FR. TIM’S REPORT TO PARISH REGARDING
SUNTRUST BANK LOAN AND RENOVATION CAMPAIGN UPDATE
Dated January 6, 2020
Congratulations! We’ve paid off our SunTrust Bank loan, and St. Mary is now debt free! Thanks to the many generous parishioners who have made this possible. As you know, we’ve been using the collections for the Renovation Campaign to pay down and now pay off the bank loan that we incurred to build the Narthex addition to the church (and install the new ceiling and lighting in the church that we added when the Fire Marshal required us to add a sprinkler system in the ceiling of the church).
Although we’ve finished and paid for those additions, we will now continue our Renovation Campaign to raise the needed funds to complete the refurbishment and renovation of the church interior that we didn’t have the money to do when we embarked on the Narthex addition. Accordingly, each month you’ll continue to have an envelope in your envelope packets for Renovation Campaign contributions. It’s our intention to continue to raise this money for the church interior renovation, keep it in our dedicated account for that purpose, and proceed with the renovation when we have the funds necessary to pay for that renovation.
How long will that take? When will we proceed with church interior renovations? How much money will we need? At this time, we’re not quite sure. Although we have the design and plans for the interior renovations, our costs and pricing are now out-of-date. As our cash begins to grow for this intended purpose, we can direct our attention to answering those questions in more detail. In any event, depending upon how our continued fundraising goes, we’re surely at least three or four or more years away from beginning any renovations. The good news, of course, is that we’re under no pressure to renovate so we can proceed slowly with raising the funds first.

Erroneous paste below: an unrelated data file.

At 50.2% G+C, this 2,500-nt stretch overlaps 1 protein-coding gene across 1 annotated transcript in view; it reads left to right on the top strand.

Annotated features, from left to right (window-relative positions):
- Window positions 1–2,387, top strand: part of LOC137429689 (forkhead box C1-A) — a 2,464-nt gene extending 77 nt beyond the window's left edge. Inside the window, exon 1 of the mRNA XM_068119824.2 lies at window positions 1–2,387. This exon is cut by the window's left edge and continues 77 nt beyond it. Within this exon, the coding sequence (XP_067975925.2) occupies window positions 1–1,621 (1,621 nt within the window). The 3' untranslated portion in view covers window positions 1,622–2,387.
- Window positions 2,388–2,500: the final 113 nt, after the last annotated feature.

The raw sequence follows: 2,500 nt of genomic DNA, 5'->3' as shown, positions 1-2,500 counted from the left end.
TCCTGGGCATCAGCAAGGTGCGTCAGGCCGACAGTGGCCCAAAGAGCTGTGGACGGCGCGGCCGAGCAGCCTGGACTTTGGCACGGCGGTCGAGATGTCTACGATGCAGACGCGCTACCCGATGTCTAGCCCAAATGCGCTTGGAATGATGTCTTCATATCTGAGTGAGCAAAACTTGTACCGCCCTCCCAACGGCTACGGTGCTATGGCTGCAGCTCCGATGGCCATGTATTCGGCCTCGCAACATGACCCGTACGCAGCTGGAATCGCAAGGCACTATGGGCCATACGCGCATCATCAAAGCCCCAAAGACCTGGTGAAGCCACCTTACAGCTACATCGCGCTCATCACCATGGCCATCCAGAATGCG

To understand all of this a little better, it may help to recap how we got here.
Archbishop Hurley established St. Mary as a new parish in January 1966. We opened our church building in May 1968, just 15 days after Pope Paul VI created our new Diocese of St. Petersburg. Our church facilities, originally designed to serve as a “temporary” sanctuary, remained pretty much the same as originally built. So, as we approached the 50th anniversary of the founding of our parish, we began to make plans for the renovations needed for the next 50 years. In general, those plans included:
PHASE I: CONSTRUCTION OF A NEW NARTHEX AND RELATED IMPROVEMENTS.
The new Narthex addition to the front of the existing church building would provide an entry and assembly area, a vesting sacristy, a ministry room, a meeting or “bride’s” room, and new bathrooms (2,432 square feet). It would include a new covered, porte-cochere and entry porches (1,577 square feet). It would include a bell tower and a 125-foot covered walkway or colonnade along the south side of the existing building and new Narthex addition. It would also include a new circular driveway as an integral part of the porte-cochere, an irrigation system and landscaping needed for the Narthex addition, and a Stations of the Cross Prayer Garden on the north side of the church.